Using spiritual warfare to fight your depression
By allowing room in my thinking for medications to confront the biochemical aspect of depression, for counselling with regard to our life experiences, and for a primary focus on our spiritual lives, I began applying this broader approach with both individuals and groups of men and women with depression. I found that about 70% of seriously depressed people achieve some relief from the extremely painful despair by taking antidepressants – deriving just enough relief to make it easier to examine the extremely pessimistic mind-set of depression. For those non-responsive to antidepressants, there are certain life-style changes that can be made to also influence the ‘body’ aspect of depression. But I discovered that the key to significant and lasting victory over depression is spiritual warfare.
stand on the word and seek support FROM OTHERS
My experience taught me that people with depression typically find their minds ruminating on an almost identical theme in the middle of the night when they are plagued by the sleeplessness of depression. It goes something like this: “Everything you try to do ends up in failure. You can’t do anything right. No one likes you, no one wants to be with you, and you are inadequate at nearly everything you set your hand to do. When you pray it seems your prayers bounce off the ceiling, and when you try to read the Bible, your mind quickly wanders. Remember the  Apostle Paul’s words, “For our struggle is not against flesh and blood, but against the rulers, against the authorities, against the powers of this dark world and against the spiritual forces of evil in the Heavenly realms” Eph 6:12. This mindset is the key to winning the battle. Fellowship with the Holy Spirit is also vital to living in victory over your struggles every day.
Satan is devoted to killing, either spiritually or physically, the people for whom Christ died. He is a liar and a thief, but he can be resisted. Go to God’s Word for your encouragement, raise up your shield of faith, confess the Scriptures over your life, renew your mind in Christ and walk with a Christian brother who will pray for you regularly and provide a good laugh.
Remember that you are not alone. There’s a bias that says women get depressed more often than men, but it may just be that men don’t ask for help or realise what’s wrong.
Often with men, there’s more agitation than lethargy. You may have frenetic, restless energy that doesn’t fit with the typical picture of someone in bed with shades down and the sheets up over their head. But the good news is, you can get help, and you have the best Doctor around – after all He made you!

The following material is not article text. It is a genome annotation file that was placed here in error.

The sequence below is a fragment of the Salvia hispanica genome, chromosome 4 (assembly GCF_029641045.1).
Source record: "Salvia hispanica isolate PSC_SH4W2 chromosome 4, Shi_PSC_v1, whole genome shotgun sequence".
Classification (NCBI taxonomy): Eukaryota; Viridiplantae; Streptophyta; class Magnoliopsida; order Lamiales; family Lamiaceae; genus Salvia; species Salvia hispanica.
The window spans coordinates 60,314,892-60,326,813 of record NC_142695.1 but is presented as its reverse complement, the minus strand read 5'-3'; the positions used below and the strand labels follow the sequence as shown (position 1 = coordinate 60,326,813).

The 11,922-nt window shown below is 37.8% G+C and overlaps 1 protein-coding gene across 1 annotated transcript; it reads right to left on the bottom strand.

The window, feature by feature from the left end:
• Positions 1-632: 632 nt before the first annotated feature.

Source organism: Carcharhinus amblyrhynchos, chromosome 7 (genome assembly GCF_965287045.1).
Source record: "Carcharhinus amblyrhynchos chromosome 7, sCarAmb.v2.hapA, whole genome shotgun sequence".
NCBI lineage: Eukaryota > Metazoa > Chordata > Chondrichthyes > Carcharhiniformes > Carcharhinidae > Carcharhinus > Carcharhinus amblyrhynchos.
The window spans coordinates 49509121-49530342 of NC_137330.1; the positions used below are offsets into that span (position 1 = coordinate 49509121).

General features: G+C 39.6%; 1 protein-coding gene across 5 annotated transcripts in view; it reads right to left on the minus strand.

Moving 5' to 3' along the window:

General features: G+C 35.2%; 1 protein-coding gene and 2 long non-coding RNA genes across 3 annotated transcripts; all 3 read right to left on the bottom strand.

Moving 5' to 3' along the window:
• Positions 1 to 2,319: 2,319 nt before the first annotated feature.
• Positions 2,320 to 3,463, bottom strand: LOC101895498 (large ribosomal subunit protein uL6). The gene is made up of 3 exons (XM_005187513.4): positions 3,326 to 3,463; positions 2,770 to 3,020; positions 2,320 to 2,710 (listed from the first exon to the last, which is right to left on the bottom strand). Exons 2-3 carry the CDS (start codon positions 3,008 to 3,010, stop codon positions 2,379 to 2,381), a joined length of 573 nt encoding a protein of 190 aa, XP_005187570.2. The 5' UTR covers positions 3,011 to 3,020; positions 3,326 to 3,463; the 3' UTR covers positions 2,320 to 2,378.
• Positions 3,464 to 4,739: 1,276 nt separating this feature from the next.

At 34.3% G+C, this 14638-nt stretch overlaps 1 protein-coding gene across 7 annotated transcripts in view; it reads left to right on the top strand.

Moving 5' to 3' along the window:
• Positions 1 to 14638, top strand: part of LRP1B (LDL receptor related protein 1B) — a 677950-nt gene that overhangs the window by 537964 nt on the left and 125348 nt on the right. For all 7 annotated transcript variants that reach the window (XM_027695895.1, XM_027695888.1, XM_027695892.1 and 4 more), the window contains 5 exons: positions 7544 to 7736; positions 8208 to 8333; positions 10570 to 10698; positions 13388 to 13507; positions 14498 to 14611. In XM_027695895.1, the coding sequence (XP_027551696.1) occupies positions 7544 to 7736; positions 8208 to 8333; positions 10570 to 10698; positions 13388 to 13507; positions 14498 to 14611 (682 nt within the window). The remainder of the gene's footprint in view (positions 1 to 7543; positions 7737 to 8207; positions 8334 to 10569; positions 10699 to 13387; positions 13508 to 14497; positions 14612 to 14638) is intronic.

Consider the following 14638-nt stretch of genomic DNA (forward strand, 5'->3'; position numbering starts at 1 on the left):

For more information on depression or for help, contact the  South African Depression and Anxiety Group on (011) 262-6396 or emergency 0800 567 567
what to do if your spouse is depressed
When one spouse is depressed, a marriage is depressed. This illness erodes emotional and sexual intimacy and suffuses a relationship with pessimism, resentment, anger and isolation. You may be overwhelmed by extra household chores that your partner is too lethargic to finish, resentful because your spouse won’t just snap out of it, or feel that you’re somehow to blame for the illness itself. You may feel alone yet unwilling to tell anyone there’s depression in your household, or you may simply wonder when the sparkle and joy seeped out of your relationship. The worst thing you can do if your husband is depressed  is nag him about it, or indulge his depression.
The best thing you can do is pray for him constantly, speak God’s promises over his life (obviously in your prayer closest) and deal with him in a loving, encouraging way. If your husband is saved, pray together and play praise and worship music in your house. Praising God always lifts our spirit. If he is unsaved, pray for him and love him unconditionally, trusting God to reach his heart. Rely on friends for support and try where possible to do fun things together.

I Am Not Ashamed Of The Gospel

I Am Not Ashamed Of The Gospel
A million years from now, the only thing that will matter is who is in Heaven and who is in hell. “We must all appear before the Judgement seat of Christ; that everyone may receive the things done in his body, according to what he hath done, whether it be good or bad.” 2 Cor 5:10
When you stand before the Judgement Throne of Almighty God, it will matter on that day whether you told a very lost and dying world about Jesus and whether you shared the most precious thing you have with everyone you could.
be bold for the lord
We must be bold for the Lord. Perhaps you think that there is nothing particularly important that you can do, at least nothing as important as those who have high profile ministries? I have found that numerous prominent ministers are convinced that the most important thing that anyone can do is personal, one-on-one evangelism.
American evangelist, D.L. Moody, preached to huge crowds in America and England. However, he did not consider his day to be complete unless he had engaged in one-on-one personal evangelism. He undertook never to go to bed without having witnessed to one person that day. There are numerous funny stories of D.L Moody wandering the streets late at night, in his dressing gown, looking for a stranger to witness to. On these occasions he had apparently been prepared for bed, only to remember that he had not yet completed his day’s duties by conducting personal, one-on-one evangelism.